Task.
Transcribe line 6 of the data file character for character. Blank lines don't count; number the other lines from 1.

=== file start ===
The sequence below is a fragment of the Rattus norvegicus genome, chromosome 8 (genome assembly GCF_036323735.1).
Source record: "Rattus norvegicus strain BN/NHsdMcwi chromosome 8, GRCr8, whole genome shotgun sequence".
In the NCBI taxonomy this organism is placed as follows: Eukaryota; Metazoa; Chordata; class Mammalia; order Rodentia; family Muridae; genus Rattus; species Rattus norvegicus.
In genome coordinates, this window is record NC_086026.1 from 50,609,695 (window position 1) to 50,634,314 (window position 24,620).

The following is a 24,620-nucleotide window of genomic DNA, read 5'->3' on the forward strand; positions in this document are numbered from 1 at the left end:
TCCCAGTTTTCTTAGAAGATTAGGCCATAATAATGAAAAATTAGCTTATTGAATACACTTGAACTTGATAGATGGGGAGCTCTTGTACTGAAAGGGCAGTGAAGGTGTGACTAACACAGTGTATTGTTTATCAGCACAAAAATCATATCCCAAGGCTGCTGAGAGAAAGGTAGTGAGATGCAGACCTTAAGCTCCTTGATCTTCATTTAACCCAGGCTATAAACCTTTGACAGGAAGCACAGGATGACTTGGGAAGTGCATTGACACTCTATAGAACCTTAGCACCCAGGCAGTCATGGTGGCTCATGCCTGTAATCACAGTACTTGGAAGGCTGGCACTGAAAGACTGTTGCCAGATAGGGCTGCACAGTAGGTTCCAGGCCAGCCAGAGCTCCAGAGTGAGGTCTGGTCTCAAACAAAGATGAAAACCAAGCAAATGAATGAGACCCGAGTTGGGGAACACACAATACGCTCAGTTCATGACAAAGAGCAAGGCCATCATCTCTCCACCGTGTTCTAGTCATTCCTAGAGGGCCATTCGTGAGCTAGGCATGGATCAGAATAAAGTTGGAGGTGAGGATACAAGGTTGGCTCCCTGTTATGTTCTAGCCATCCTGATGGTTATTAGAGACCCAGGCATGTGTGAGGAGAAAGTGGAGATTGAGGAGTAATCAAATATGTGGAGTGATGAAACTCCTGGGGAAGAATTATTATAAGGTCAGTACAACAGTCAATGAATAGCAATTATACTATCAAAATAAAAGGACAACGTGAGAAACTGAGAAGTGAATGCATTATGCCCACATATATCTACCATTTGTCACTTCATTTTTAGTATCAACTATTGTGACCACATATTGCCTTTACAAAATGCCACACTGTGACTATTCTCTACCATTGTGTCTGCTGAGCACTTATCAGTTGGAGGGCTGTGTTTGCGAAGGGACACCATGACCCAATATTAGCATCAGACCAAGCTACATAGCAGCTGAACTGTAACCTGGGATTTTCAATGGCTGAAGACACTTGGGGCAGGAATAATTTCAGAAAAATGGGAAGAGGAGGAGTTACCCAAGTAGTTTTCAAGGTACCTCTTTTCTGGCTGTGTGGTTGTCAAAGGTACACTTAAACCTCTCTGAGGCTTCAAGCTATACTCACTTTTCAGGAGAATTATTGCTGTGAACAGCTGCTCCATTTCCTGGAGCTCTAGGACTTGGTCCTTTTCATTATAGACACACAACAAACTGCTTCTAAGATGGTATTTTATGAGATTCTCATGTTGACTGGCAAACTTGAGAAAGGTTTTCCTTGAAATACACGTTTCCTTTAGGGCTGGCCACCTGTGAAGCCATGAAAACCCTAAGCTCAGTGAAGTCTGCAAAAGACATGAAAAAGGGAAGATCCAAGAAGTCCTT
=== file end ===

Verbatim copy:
TCCCAGTTTTCTTAGAAGATTAGGCCATAATAATGAAAAATTAGCTTATTGAATACACTTGAACTTGATAGATGGGGAGCTCTTGTACTGAAAGGGCAGTGAAGGTGTGACTAACACAGTGTATTGTTTATCAGCACAAAAATCATATCCCAAGGCTGCTGAGAGAAAGGTAGTGAGATGCAGACCTTAAGCTCCTTGATCTTCATTTAACCCAGGCTATAAACCTTTGACAGGAAGCACAGGATGACTTGGGAAGTGCATTGACACTCTATAGAACCTTAGCACCCAGGCAGTCATGGTGGCTCATGCCTGTAATCACAGTACTTGGAAGGCTGGCACTGAAAGACTGTTGCCAGATAGGGCTGCACAGTAGGTTCCAGGCCAGCCAGAGCTCCAGAGTGAGGTCTGGTCTCAAACAAAGATGAAAACCAAGCAAATGAATGAGACCCGAGTTGGGGAACACACAATACGCTCAGTTCATGACAAAGAGCAAGGCCATCATCTCTCCACCGTGTTCTAGTCATTCCTAGAGGGCCATTCGTGAGCTAGGCATGGATCAGAATAAAGTTGGAGGTGAGGATACAAGGTTGGCTCCCTGTTATGTTCTAGCCATCCTGATGGTTATTAGAGACCCAGGCATGTGTGAGGAGAAAGTGGAGATTGAGGAGTAATCAAATATGTGGAGTGATGAAACTCCTGGGGAAGAATTATTATAAGGTCAGTACAACAGTCAATGAATAGCAATTATACTATCAAAATAAAAGGACAACGTGAGAAACTGAGAAGTGAATGCATTATGCCCACATATATCTACCATTTGTCACTTCATTTTTAGTATCAACTATTGTGACCACATATTGCCTTTACAAAATGCCACACTGTGACTATTCTCTACCATTGTGTCTGCTGAGCACTTATCAGTTGGAGGGCTGTGTTTGCGAAGGGACACCATGACCCAATATTAGCATCAGACCAAGCTACATAGCAGCTGAACTGTAACCTGGGATTTTCAATGGCTGAAGACACTTGGGGCAGGAATAATTTCAGAAAAATGGGAAGAGGAGGAGTTACCCAAGTAGTTTTCAAGGTACCTCTTTTCTGGCTGTGTGGTTGTCAAAGGTACACTTAAACCTCTCTGAGGCTTCAAGCTATACTCACTTTTCAGGAGAATTATTGCTGTGAACAGCTGCTCCATTTCCTGGAGCTCTAGGACTTGGTCCTTTTCATTATAGACACACAACAAACTGCTTCTAAGATGGTATTTTATGAGATTCTCATGTTGACTGGCAAACTTGAGAAAGGTTTTCCTTGAAATACACGTTTCCTTTAGGGCTGGCCACCTGTGAAGCCATGAAAACCCTAAGCTCAGTGAAGTCTGCAAAAGACATGAAAAAGGGAAGATCCAAGAAGTCCTT